Fees. In the mid 1970s, the Australian government abolished tuition fees for all tertiary students, after a major campaign by student organizations. (All Australian higher education is funded by the federal government.) In the following years there were some attempts by politicians to reintroduce fees, but the political outcry from students and parents of students was enough to block this. In 1987, though, a $250 annual "administrative fee" was introduced. This is seen by many students as the thin edge of a wedge for much higher fees, such as those already charged to overseas students.

The aim of free tertiary education was to enable disadvantaged groups such as immigrants, Aborigines, women and working class and disabled students to gain access. Some groups, such as mature age women, have undoubtedly benefited. But the effect of the abolition of fees on the class, ethnic and gender composition of student bodies has not been all that large. The problem is that fees are only one barrier. Other crucial factors are home environment, secondary schooling, and peer expectations.

Nor have fees campaigns challenged other aspects of higher education, such as the links between teaching and research and the interests of corporations and the state, or the hierarchy and competitiveness within academia itself. The abolition of fees has meant that a somewhat wider cross section of the population is enabled to compete for places in an otherwise unchanged tertiary education system.


Representation On Committees. In the aftermath of the student movement in the late 1960s and early 1970s, there were concerted efforts around the world to "democratize" higher education. What this meant in practice was that previously exclusive clubs of professors and community elites who sat on powerful academic decisionmaking bodies had to open up some positions for students, junior faculty and non-academic staff. This has had a moderating influence on academic hierarchies, but has seldom altered the channels through which power is exercised. Students are almost never given more than token representation. Being on committees and councils can provide an insight into how things happen, but seldom much influence on what does happen. This is because the setting of agendas, the detailing of options and the labor of negotiating courses of action through complex systems of committees is still carried out by academic bureaucrats (whether members of faculty or administration). Students simply do not have the time nor the inside connections to become key players in this sort of system. Another problem is that representation on committees can serve to legitimize the committees while draining off the energy of the more active students.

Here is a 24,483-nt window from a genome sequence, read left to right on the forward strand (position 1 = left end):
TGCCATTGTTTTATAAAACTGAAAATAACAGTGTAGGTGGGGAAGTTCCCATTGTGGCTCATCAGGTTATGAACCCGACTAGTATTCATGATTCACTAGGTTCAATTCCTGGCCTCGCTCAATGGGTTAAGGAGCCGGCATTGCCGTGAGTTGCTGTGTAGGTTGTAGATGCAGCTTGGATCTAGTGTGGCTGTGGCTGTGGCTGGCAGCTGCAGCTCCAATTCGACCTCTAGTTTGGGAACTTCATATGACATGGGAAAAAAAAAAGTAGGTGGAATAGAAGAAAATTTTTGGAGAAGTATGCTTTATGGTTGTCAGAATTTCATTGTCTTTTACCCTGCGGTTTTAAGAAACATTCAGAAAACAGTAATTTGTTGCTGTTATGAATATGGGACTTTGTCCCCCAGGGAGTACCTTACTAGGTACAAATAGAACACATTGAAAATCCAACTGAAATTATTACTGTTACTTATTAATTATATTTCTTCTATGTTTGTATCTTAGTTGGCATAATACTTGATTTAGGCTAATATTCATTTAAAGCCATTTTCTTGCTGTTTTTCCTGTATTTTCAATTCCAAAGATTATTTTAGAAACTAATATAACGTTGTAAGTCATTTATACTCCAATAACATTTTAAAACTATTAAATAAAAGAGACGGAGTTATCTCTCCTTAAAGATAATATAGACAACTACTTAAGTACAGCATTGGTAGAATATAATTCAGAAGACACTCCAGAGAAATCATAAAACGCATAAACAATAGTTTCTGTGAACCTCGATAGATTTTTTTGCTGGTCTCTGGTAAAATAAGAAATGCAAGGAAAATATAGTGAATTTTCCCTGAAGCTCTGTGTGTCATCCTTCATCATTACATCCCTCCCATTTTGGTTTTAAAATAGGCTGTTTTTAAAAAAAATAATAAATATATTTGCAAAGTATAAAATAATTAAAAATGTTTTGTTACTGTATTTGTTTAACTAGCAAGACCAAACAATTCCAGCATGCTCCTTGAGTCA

Equal Employment Opportunity (EEO). One of the greatest challenges being mounted against present power structures in higher education has grown out of the feminist and minority group movements. The most common expression is EEO and affirmative action, which officially means providing everyone a fair chance in the competition for academic degrees and posts. This is a severe threat to the dominant privileged group, white middle class men, who occupy the bulk of top positions in academia. These men have long been serviced by wives, secretaries, research assistants and others. Some of these people are now demanding a chance to join the academic elite.

There are problems with the EEO strategy. For example, it does not directly challenge the gender division of labor in the home, and women are still heavily disadvantaged by their disproportionate share of the tasks of housework and childrearing. But even if EEO efforts were to be ultimately successful in considerably enlarging the number of women in elite positions in academia, it is worth asking, would this really change the nature of higher education very much?

In one area it would: the role of higher education in preparing men and women for jobs normally considered to be masculine and feminine (male engineers, female primary school teachers). But otherwise it is possible that things would be much the same. Teaching and research could stiff be geared to the interests of corporations and the state. The hierarchy and competition within academia could remain just as entrenched. The role of credentials in justifying status and inequality could persist as before. My conclusion is that EEO is vitally important but not enough.